According to DMNS anthropologist Mark Levine, “We’re trying to get the real picture of pirates to the public instead of the fake Hollywood productions.”

After being commissioned in London as a slave ship participating in the Atlantic triangle trade, Captain Sam Bellamy commandeered the Whyda, collecting treasure and pirating from Cuba up the American East coast till it sank in a violent nor’easter off the coast of Cape Cod, MA  in 1717.

Underwater explorer Barry Clifford and his team of researchers struggled for years to find any evidence of the ship despite tales he heard of its definite existence. Finally in 1984 the ship was recovered by Clifford; however, salvaging the concreted remnants became the difficult task.

Now with over 200 objects from the wreck preserved, National Geographic has partnered with DMNS exhibit coordinators to host this exhibit. “Real Pirates allows you to learn from the objects instead of other sources,” said Jennifer Moss Logan, educator/coordinator for nature and culture gallery programs.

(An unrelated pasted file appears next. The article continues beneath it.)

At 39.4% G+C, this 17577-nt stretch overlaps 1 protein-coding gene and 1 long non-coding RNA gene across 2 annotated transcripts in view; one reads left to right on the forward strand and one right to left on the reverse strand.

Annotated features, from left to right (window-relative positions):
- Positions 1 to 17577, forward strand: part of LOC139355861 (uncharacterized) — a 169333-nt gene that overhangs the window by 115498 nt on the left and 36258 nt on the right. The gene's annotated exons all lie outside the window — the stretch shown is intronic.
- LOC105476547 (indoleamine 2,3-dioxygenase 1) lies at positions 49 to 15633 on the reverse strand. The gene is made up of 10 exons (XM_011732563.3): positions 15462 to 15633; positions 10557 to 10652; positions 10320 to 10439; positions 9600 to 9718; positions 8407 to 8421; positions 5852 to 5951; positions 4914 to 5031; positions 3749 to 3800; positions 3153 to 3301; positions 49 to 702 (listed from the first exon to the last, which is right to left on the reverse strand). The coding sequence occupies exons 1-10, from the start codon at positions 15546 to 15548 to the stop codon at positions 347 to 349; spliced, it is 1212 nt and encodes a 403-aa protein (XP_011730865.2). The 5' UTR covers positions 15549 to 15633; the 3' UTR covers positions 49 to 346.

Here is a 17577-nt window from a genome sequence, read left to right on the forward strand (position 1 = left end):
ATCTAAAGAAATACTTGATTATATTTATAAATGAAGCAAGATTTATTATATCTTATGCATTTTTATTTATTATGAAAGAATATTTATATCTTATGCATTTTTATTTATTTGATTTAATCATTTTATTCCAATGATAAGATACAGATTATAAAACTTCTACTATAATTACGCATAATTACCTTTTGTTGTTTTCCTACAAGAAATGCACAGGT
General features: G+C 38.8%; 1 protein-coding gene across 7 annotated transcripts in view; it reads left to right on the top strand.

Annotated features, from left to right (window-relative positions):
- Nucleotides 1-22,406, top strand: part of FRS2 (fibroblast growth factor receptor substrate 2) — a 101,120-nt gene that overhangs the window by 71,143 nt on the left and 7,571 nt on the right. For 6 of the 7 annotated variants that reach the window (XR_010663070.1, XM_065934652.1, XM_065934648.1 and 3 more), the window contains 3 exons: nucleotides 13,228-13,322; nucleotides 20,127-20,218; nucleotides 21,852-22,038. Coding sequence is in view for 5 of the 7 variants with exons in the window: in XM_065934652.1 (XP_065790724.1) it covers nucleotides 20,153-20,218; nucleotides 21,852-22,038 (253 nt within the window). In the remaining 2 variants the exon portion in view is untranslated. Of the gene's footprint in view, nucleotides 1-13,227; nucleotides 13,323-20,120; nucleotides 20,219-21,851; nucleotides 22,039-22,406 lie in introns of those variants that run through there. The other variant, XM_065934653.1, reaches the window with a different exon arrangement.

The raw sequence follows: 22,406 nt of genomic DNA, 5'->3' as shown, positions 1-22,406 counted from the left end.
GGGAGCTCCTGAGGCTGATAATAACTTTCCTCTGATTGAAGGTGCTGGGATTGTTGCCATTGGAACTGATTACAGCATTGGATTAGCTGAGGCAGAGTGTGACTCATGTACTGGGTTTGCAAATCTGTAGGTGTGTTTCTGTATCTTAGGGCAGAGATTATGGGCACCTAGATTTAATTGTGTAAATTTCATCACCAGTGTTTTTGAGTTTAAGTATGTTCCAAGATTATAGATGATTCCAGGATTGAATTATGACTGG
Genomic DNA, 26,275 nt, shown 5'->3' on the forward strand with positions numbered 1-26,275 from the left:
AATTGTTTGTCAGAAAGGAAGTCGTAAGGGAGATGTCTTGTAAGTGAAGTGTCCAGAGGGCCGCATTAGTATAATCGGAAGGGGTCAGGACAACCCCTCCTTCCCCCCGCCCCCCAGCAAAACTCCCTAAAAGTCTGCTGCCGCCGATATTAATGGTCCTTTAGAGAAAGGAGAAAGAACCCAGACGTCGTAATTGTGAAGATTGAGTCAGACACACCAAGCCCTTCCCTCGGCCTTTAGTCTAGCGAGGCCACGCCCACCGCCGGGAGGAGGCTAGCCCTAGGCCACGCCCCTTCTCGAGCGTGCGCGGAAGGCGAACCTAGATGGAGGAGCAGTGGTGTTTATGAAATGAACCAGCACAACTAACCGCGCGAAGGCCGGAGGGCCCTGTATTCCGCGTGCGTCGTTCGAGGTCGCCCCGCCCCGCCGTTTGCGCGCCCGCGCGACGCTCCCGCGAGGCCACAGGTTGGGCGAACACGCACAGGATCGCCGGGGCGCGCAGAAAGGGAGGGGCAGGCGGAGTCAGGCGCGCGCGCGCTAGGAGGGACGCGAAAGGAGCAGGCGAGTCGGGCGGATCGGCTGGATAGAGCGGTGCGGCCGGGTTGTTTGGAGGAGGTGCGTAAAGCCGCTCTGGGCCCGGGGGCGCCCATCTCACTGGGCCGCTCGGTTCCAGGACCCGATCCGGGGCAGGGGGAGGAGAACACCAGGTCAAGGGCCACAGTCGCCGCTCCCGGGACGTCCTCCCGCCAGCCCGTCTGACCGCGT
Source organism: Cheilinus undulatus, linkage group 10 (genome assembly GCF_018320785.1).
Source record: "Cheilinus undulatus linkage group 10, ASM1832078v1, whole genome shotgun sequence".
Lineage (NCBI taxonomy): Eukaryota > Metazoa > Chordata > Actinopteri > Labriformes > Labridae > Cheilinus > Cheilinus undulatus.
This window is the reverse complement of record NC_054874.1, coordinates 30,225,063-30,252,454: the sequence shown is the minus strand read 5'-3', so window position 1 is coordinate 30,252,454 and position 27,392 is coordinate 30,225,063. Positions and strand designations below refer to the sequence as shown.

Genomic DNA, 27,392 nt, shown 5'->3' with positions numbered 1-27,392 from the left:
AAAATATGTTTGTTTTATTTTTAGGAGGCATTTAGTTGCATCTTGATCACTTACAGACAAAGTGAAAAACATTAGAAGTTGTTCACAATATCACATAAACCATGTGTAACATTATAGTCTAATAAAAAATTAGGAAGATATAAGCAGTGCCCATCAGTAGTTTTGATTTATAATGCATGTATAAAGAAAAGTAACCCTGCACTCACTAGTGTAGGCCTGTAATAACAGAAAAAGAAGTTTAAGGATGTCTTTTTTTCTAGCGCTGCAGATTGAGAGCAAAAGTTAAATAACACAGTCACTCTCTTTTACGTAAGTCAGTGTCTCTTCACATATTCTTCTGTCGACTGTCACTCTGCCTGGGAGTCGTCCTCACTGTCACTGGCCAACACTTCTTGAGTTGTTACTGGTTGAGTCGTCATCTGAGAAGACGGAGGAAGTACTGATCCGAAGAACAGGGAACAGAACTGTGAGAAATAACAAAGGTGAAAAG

“The exhibit tells the story of the Whyda ship from its origins in London to discovery on the ocean floor,” she said.

As the exhibit snakes through the gallery, the timeline of the ship’s history progresses from early slave day antiques being presented near the entrance and information on the wreck’s recovery placed at the exit.

Real Pirates was designed as an especially interactive exhibition to satisfy all age groups. Children can create their own pirate hats, embark on a treasure hunt and have a conversation with a professionally trained historical actor. According to Logan, “A lot of our younger and even older audiences come dressed as pirates. This is a great family friendly exhibit because it’s more than just artifacts in protective cases.”